What is the least amount of pieces on a board with the following conditions:

There's an infinite board. Imagine you add a rectangle of $m*n$ pieces. With $m,n \geq 2$ (There's a piece every square, and you can't put one above other.) You can make a piece 'jump' other that is next to it (Vertically or horizontally only, not diagonally), if the square next to the "jumped" piece (In the same direction) is empty, also, the "jumped" piece disappears. After many movements, What is the least amount of pieces that can be on the board?

So, it's obvious that the answer can't be $0$ since there's no point of it, it has to be at least one if we have, for example, to pieces left of all the $mn$ pieces that are connected each other. I tried to do a coloring of the infinite board, in a chess pattern, so we have Black pieces (Pieces in a black tile) and White pieces, this make any white piece unable to make dissapear another white one and the same with black ones. At the end, the least we have of each color the better, because if we get to have only two left with different colors and connected, then we'll know the least number of pieces is 1. i tried looking for different rectangles of pieces, and i got 1 and 2 as answers. For example doing the following when $m=3$ and $n=4$ makes the board have 1 piece at the end: (From left to right)

It clearly follows that it has 1 piece at the end. I found other cases as ($m=2,n=4$), ($m=2, n=5$), but i also found cases where i got the least is 2, like ($m=2, n=3$), ($m=3, n=3$), etc. i haven't noticed anything else besides this. Any suggestions?

• How did you get from your second board to your third? – Mike Earnest Aug 21 '18 at 17:46
• Move (3,1) to (5,1) an then move (1,1) to (3,1) – SonodaUmi Aug 21 '18 at 17:59
• Then you have a mistake; the checker at (4,1) was hopped over, so should be removed. – Mike Earnest Aug 21 '18 at 18:01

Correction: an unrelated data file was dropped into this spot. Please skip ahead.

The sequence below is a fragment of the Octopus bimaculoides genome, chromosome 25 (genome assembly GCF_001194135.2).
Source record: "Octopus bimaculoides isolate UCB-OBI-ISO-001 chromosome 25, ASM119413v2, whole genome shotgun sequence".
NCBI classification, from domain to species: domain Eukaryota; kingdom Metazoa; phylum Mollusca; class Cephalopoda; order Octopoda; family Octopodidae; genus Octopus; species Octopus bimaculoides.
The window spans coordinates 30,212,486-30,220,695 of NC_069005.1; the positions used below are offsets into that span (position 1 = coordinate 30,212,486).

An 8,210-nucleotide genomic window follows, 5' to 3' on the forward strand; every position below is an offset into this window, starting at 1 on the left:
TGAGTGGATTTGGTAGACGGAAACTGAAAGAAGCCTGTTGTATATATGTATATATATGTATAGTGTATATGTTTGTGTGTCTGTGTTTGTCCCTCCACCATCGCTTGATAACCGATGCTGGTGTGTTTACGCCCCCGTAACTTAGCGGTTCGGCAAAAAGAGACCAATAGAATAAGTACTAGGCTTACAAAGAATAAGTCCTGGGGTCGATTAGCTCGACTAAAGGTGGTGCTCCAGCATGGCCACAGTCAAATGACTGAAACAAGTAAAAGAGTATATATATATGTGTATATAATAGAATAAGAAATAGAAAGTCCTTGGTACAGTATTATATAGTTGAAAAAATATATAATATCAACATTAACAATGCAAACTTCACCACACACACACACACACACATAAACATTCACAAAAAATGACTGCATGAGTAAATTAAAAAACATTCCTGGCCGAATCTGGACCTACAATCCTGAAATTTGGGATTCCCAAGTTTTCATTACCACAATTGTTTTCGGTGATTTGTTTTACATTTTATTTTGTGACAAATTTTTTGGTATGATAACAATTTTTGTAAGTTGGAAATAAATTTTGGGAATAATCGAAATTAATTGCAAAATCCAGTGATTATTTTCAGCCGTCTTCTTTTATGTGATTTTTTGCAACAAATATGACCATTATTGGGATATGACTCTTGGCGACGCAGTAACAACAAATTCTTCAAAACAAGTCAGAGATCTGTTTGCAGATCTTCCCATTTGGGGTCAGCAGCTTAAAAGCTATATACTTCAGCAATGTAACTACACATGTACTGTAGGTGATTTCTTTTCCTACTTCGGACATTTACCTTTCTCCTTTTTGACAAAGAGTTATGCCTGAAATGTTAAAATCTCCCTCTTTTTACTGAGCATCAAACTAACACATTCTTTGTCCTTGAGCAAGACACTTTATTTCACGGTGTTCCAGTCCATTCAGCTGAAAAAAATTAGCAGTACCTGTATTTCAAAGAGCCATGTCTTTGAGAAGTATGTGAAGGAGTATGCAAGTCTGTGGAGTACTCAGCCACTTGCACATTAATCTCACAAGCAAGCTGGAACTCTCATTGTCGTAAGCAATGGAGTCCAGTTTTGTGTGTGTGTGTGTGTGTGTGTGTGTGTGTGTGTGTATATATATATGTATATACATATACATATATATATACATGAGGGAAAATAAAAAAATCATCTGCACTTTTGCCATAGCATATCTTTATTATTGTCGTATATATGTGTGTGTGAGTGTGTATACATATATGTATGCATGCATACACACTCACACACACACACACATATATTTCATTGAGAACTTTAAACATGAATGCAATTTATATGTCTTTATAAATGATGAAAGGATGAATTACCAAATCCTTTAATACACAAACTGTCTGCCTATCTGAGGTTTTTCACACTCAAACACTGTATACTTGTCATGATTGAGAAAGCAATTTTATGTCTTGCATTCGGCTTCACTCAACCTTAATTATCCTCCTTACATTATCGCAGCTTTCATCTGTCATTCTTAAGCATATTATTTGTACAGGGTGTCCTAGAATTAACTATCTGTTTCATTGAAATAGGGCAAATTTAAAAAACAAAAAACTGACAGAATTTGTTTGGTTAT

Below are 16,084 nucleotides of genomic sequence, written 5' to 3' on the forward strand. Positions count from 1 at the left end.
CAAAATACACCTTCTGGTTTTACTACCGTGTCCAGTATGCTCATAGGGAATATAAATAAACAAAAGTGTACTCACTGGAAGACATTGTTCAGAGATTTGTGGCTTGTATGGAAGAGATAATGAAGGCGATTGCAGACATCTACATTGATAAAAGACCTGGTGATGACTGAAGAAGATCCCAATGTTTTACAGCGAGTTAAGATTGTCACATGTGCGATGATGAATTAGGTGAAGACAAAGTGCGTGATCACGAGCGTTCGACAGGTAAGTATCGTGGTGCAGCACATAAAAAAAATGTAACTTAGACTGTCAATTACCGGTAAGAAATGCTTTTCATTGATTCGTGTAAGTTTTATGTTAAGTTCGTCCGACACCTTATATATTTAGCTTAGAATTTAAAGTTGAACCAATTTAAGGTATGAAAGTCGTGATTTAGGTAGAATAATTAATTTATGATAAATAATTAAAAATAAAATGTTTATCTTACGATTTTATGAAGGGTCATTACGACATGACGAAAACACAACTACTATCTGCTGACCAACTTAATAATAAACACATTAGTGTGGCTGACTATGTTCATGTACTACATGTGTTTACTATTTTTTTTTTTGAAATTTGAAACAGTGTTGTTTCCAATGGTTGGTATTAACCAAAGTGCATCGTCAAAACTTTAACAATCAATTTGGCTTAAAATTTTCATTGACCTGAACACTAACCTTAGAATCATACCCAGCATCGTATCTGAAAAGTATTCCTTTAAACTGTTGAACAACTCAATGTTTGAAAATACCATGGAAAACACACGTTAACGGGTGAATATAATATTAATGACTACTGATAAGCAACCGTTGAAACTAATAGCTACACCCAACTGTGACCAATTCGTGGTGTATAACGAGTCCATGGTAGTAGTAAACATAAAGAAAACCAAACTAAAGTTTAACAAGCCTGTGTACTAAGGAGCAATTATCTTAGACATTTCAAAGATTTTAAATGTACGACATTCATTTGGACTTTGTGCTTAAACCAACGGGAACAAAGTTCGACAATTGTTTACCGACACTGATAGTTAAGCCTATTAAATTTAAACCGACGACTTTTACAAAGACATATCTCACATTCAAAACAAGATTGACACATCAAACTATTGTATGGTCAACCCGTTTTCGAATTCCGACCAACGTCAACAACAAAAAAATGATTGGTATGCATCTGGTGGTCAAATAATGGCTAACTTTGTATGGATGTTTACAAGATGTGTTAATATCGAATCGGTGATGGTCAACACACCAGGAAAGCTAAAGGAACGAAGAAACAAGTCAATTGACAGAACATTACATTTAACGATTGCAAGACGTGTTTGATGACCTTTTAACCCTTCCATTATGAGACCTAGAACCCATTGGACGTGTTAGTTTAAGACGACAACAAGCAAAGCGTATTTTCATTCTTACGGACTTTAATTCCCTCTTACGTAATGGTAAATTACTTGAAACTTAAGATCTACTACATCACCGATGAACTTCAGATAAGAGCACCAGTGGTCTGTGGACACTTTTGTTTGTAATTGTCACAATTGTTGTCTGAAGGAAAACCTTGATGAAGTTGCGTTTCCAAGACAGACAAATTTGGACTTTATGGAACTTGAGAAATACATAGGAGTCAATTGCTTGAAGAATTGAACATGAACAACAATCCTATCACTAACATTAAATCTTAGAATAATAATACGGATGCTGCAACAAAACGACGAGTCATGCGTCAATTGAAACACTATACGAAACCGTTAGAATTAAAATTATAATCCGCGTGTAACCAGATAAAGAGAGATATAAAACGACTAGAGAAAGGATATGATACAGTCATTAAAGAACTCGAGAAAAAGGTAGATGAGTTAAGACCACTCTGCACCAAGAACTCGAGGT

This is a fun problem with a nice solution!

First of all, imagine coloring the checkerboard in three colors like so:

A B C A B C A B C ...
B C A B C A B C A ...
C A B C A B C A B ...
...


Let $a,b,c$ be the number of checkers on each color. Each move increases one of these variables by $1$, and decreases the others by $1$. This means that the quantities $a-b,b-c$ and $c-a$ will always have the same parity.

Now, suppose that either $m$ or $n$ is a multiple of $3$. Then you will initially have $a=b=c$, so that $a-b,b-c$ and $c-a$ all start out even. However, if you manage to reduce the board to a single checker, then at least one of $a-b,b-c$ or $c-a$ would be odd. Therefore, the problem is insoluble when $m$ or $n$ is a multiple of $3$.

When neither dimension is a multiple of $3$, you can succeed. Consider the following "T"-move. It allows you to eliminate a $3\times 1$ block of marbles, provided one of the ends has a marble on on side and an empty space on the other:

• • _         _ _ •         _ • •         • _ _
•    -->      •    -->      _    -->      _
•             •             _             _


Applying this repeatedly, you eliminate a $3\times n$ block from the top of the rectangle, provided $m>3$ and $n\ge 3$:

• • • • • • • •
• • • • • • • •
• • • • • • • •
• • • • • • • •

|
v

• • • • • • • _
• • • • • • • _
• • • • • • • _
• • • • • • • •

|
v
• • • • • • _ _
• • • • • • _ _
• • • • • • _ _
• • • • • • • •

|
v
...
|
v

• • • _ _ _ _ _
• • • _ _ _ _ _
• • • _ _ _ _ _
• • • • • • • •


and then apply the same idea with three sideways T's to get rid of that last $3\times 3$ block. The same idea allows you eliminate three columns at a time provided the dimensions are larger enough.

This procedure allows you to reduce the board either a $4\times 4$, $2\times 4$, $4\times 2$ or $5\times 5$ rectangle, depending on the remainders of $m$ and $n$ modulo $3$. I leave it to you to figure out how to solve these small cases.

• My teacher said it was a really beautiful solution, and it really is. Thank you! – SonodaUmi Aug 21 '18 at 18:25
• @cptnSonoda Does your teacher sit next to you and checked the answer on math.stackexchange (MSE)? – callculus Aug 21 '18 at 18:38